• IRI rocks. I mean, FIRST rocks, but IRI is another beast entirely.
  • The Wright-Patterson Air Force Museum is also way up there.
  • Understandably, our record landed between DB3 Pittsburgh and DB7 FLR, but personally the event's in my top 4. Definitely the people that make the experience.
  • We need to work on training in a lot of areas, but we've definitely got great kids and mentors.
  • I definitely learn a whole lot here, in several areas. Didn't have as much networking or touring time as last year, though.
  • Coaching here takes a lot more preparation time than I historically have at IRI. On the plus side, I coached with Raul Olivera. Osmosis, maybe?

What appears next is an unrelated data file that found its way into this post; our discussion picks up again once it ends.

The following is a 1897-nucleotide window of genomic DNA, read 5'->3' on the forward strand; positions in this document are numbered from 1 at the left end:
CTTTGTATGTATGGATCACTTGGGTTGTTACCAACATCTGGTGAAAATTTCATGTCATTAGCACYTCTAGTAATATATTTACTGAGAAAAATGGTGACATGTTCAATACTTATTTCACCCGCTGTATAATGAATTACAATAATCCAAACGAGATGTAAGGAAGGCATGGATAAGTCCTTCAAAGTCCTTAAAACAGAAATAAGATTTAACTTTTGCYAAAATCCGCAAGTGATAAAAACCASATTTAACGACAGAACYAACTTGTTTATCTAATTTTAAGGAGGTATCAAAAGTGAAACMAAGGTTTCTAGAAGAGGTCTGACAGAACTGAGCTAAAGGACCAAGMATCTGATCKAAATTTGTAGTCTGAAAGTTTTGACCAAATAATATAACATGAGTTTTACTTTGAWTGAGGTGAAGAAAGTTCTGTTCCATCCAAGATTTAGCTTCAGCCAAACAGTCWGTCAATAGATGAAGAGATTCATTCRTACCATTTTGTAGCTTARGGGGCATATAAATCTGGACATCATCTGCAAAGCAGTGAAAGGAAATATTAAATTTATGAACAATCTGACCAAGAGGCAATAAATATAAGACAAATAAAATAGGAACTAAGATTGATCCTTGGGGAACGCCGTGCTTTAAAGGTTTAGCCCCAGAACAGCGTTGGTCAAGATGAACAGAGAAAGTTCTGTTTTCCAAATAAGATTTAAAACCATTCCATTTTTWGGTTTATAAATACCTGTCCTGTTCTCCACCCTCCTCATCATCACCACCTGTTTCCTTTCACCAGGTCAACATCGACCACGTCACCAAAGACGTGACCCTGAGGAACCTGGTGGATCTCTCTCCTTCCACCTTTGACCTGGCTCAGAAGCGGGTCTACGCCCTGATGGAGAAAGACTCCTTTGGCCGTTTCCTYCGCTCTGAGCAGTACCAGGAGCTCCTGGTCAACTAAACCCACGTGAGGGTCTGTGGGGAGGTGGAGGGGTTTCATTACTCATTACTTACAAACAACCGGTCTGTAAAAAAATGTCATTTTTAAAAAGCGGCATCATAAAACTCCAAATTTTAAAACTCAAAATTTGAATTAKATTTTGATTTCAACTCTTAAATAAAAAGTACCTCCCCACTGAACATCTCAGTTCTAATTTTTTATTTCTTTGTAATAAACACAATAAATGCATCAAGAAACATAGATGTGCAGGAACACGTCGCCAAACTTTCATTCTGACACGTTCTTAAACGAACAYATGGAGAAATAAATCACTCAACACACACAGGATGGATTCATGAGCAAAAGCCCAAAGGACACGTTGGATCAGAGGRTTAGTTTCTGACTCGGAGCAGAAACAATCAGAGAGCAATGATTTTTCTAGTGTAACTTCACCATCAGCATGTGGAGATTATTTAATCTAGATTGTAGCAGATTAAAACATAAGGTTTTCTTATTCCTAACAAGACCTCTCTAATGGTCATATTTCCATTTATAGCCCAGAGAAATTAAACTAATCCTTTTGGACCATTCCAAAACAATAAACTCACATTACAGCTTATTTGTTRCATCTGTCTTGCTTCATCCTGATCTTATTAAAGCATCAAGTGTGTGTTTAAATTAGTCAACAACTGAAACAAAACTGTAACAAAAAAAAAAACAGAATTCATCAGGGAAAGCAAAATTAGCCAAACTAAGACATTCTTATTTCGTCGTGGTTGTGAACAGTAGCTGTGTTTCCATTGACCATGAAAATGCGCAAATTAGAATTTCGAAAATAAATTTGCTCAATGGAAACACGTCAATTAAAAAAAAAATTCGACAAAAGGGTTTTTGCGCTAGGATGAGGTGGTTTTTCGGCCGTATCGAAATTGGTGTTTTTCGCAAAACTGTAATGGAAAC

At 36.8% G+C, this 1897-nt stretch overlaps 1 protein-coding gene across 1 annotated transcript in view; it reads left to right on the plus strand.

• We should break down fields more often.


Driving the Great Cupcake

In 2010 IRI was one of the high points of my robot season (winning VEX Mentor of the Year beat it) so I had high expectations from this years trip.

Picked up the rental van, was gassed and at the assembly point at 8:15. After some swaps in the seating chart, my co-pilot Rizzo, along with Kira, Molly, Carley, Paul and Ian rolled at exactly 8:30. Ninety minutes later and at the end of the first Rizzo created mix CD, we dropped into the Blue Mountain rest area for a 10 minute stop. We reloaded with breakfast foods, reshuffled drivers and the music CD and we were off again.

Ninety minutes wash, rinse, repeat. I like to stop briefly and often just to zap the kinks out. It also gives us a chance to get repeat looks at some of the vehicles on the road. In our case we saw the famous Robosaurus the car eating machine. Very cool.